It has long been known that humanity is exceeding planetary boundaries for nitrogen use. Scientists have now mapped those exceedances regionally for the first time. Whereas countries in north-western Europe and parts of India and China are emitting far too much nitrogen, there is actually room for intensification of nitrogen use across much of Africa and South America. The research was published today in the scientific journal Nature.
In 2009, Nature published an opinion article introducing the concept of planetary (global) boundaries. In the article scientists identified nine boundaries within which humanity must navigate to ensure the stability of the Earth system, including climate change, biodiversity decline and nitrogen inputs.
Six years later, an article in Science based on new data concluded that three of these boundaries, including the threshold for nitrogen, have been exceeded. However, those estimates did not take into account regional differences in the sensitivity of ecosystems to nitrogen pollution and in nitrogen losses from agriculture and other sources.
Distributing better across world
In this new study, the scientists compared regional nitrogen surpluses and losses with regional limits for effects on nature and water quality, such as decrease in biodiversity, degradation of drinking water quality and algal bloom in surface water. This shows that nitrogen is a many-headed monster: "There are large regional differences both in the degree of exceedance and in the type of problems caused by nitrogen," says Dr. Lena Schulte-Uebbing, lead author of the study, "In some regions the limits for water quality are exceeded, in others the limits for effects on terrestrial nature, and yet in others all of them are exceeded."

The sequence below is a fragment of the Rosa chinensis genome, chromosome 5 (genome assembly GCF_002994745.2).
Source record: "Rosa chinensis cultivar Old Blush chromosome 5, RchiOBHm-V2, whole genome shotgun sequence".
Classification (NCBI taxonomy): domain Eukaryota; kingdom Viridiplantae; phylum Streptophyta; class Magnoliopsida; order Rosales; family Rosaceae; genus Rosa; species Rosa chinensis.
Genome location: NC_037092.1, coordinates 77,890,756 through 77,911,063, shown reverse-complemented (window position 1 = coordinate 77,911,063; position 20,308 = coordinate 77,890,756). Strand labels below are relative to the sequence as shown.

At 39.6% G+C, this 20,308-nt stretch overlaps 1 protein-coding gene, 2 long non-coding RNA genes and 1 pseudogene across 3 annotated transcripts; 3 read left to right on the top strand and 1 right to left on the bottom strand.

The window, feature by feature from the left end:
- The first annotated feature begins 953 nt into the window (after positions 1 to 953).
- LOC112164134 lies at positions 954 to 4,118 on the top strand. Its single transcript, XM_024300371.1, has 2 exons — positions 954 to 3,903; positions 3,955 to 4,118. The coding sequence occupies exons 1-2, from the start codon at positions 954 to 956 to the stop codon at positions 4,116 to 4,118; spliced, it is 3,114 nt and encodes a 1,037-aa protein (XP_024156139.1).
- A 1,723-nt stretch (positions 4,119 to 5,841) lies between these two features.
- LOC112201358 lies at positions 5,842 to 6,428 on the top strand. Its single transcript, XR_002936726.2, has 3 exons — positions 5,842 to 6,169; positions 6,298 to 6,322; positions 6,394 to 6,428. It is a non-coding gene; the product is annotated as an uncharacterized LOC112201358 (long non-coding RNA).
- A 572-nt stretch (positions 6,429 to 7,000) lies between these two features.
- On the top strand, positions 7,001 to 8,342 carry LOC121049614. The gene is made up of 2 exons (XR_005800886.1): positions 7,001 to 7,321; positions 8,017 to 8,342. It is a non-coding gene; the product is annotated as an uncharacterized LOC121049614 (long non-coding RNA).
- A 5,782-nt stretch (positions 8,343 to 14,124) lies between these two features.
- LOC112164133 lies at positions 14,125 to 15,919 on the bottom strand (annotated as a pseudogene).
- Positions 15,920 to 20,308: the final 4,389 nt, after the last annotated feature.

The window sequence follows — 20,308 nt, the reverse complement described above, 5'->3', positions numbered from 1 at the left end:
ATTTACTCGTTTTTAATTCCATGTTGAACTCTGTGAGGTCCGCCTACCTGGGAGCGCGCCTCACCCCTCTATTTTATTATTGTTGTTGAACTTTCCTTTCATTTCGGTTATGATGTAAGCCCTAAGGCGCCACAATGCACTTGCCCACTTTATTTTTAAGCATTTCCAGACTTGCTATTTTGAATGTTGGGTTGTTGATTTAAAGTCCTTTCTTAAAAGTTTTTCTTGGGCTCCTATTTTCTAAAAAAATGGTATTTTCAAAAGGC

High exceedances in Europe and China, among others, contrast with underutilization in many countries in Southeast Asia, South America and Africa, where more nitrogen is needed for food production. In these regions, low fertilization leads to depletion of soil nutrient pools, causing soil degradation to a point where, in extreme cases, soils become unsuitable for food production.
More efficient nitrogen use
"Changing the global distribution of nitrogen inputs is important," says co-author Prof. Dr. Wim de Vries, "but even under optimal spatial allocation of nitrogen fertilization, the global boundary for nitrogen is still exceeded at current nitrogen use efficiency. To feed the world without exceeding regional and planetary nitrogen thresholds, we need to use nitrogen in agriculture much more efficiently. And in addition, we need to reduce emissions from non-agricultural nitrogen sources such as sewage or industry. Doing this effectively requires coordination."
The study was conducted by a team of researchers from Wageningen University, Utrecht University and PBL Netherlands Environmental Assessment Agency. The article was published in Nature on 19 October 2022.